My son became a vegan overnight in January 2018, whilst in his final year of a psychology degree in Bath. Even though he lived away from home half the year and I am a nutritional therapist, I still found it a challenge to manage. As a very considerate boy and the oldest of 4 children he had always been the peace maker in the family, the one who would take one for the team and would compromise so that his more vocal younger siblings got their way. However, prior to becoming a vegan he had a lot of research and had concluded that this was an entirely necessary step to save the planet and became quite evangelical about it. This caused some issues in the family as the others were not initially convinced by his views, felt a little judged by him and were surprised by the change in him. In addition to my children, I had a young lodger staying and had to give a lot more thought towards what we would all eat to make sure everyone was eating a balanced diet and I wasn’t tearing my hair out. As my son is so well informed and so passionate, other family members began to consider his arguments. There was also a lot in the media about the need for a plant-based diet and some of their friends were also making changes. After this, different members of the family started to give up different foods. My husband and youngest daughter gave up all red meat mainly due to its impact on the environment. It is due to the fact that they use a lot of land, which can then not be used to plant trees and produce a lot of methane. Unfortunately, my daughter is not that keen on fish. She is 15 and slight and in the middle of her GCSE’s – so I am mindful of keeping her healthy and was worried about her cutting out too many foods and not feeding her brain and body properly, whilst she is still growing and developing.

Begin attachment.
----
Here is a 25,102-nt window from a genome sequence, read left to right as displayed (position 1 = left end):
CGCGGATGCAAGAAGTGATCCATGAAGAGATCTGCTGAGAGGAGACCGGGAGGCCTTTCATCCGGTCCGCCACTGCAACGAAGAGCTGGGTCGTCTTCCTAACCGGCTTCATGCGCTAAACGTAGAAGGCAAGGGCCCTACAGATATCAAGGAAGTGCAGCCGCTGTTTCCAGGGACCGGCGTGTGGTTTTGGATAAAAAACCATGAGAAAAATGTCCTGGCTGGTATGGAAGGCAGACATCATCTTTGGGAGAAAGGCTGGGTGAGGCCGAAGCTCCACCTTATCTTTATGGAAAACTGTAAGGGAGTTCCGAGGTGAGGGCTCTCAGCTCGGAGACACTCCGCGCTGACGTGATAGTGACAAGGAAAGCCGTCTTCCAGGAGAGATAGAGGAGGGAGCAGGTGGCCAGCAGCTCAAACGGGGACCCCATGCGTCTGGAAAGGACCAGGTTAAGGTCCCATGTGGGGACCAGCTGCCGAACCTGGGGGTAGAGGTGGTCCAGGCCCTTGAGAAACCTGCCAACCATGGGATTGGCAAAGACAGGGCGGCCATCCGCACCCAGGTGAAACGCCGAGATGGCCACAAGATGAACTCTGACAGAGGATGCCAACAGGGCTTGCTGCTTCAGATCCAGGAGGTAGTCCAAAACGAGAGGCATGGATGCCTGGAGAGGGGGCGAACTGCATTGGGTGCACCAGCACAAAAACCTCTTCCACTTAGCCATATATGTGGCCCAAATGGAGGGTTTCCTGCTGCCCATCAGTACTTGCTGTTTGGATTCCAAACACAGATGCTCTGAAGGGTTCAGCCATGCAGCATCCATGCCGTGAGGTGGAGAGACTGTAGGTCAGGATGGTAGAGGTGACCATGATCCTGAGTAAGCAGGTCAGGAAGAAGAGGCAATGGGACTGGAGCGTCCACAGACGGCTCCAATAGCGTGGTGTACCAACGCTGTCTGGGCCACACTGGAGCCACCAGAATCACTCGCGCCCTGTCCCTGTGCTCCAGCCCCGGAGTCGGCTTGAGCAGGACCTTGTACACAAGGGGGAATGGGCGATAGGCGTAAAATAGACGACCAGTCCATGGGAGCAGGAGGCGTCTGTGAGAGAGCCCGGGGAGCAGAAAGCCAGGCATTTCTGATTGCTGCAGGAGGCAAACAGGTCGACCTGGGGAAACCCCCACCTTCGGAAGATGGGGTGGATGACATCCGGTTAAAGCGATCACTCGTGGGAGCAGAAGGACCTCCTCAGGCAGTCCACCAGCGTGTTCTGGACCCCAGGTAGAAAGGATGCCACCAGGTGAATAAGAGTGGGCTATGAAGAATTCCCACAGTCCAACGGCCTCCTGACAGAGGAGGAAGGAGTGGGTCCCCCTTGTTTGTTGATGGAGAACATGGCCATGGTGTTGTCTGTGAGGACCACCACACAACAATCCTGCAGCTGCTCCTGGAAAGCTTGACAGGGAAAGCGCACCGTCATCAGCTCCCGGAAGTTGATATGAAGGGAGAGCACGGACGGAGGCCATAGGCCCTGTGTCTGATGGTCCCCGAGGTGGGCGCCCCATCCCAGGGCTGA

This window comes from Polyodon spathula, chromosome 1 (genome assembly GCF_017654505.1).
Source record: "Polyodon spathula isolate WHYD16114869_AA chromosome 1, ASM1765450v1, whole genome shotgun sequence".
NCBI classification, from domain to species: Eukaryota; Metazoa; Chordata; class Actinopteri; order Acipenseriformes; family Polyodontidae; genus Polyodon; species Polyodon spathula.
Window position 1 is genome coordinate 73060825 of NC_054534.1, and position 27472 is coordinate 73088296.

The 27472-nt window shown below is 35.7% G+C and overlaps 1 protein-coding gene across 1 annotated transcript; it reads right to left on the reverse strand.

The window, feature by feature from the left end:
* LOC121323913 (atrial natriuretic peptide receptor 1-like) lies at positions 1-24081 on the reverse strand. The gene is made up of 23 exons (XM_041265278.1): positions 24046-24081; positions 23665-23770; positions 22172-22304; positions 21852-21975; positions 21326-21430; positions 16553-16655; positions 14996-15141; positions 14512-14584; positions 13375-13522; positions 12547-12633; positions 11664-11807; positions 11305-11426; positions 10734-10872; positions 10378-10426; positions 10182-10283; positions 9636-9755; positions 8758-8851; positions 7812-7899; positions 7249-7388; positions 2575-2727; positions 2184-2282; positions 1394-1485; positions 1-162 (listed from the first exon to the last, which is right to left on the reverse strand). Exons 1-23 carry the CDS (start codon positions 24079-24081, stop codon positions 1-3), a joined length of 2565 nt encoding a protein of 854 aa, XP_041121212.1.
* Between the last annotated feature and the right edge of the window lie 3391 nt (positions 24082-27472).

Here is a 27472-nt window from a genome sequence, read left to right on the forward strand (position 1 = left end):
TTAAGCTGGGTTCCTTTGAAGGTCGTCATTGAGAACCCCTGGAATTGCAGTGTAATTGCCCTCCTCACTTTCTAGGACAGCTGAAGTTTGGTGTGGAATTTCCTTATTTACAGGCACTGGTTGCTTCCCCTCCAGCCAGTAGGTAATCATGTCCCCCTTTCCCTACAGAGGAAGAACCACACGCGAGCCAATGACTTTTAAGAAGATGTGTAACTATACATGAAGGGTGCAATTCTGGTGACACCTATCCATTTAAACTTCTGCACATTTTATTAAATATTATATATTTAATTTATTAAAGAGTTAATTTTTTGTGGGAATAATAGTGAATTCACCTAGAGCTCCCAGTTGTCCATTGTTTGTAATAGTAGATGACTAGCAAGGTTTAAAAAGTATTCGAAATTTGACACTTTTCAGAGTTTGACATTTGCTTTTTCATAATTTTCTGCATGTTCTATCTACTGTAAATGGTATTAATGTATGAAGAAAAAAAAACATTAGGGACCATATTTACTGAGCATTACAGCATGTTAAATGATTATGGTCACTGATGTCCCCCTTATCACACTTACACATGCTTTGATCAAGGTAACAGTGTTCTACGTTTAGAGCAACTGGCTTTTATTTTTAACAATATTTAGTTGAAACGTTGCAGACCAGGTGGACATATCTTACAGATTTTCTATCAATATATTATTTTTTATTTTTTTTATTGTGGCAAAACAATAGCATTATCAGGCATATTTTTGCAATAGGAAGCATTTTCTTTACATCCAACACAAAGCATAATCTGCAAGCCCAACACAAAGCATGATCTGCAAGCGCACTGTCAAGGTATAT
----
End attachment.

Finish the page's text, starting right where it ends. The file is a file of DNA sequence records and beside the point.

My husband also stopped eating any dairy products as he felt that as his concerns were mainly environmental, he should not be using any cow-based products .
Against this background my eldest daughter is still a confirmed carnivore and, although living away from home, looks forward to eating family favourites from the past when she comes home. On top of this there are also personal preferences in terms of types of dish and flavours.
When he became a vegan, my son was at the University of Bath where there is a lot of interest in veganism. Two of his housemates became vegan at a similar time and they were able to share ideas and recipes, but there are many people, often children that are moving into veganism unilaterally with much less support or ready knowledge. This made me think how hard it must be for some families where providing a healthy vegan diet for your child, is yet another thing to try and squeeze into your already busy life.
In looking into this I have learnt that veganism is quite complex in terms of motivation. As such it is worth considering the motivation as to why your child wants to become a vegan. It may well be environmental, animal welfare or personal health. However, it may also flag the possibility of an unusual relationship with food and clearly if this is the case it is important to know this.
In searching for a solution, it would be relatively easy to resort to lots of the now available vegan convenience products. Whilst this is useful occasionally, they do have their own issues in terms of impact on the environment and nutritional value.
Over the next few weeks I am going to be looking at some of the health aspects of being a vegan and share more of my experiences and some of the solutions I have found.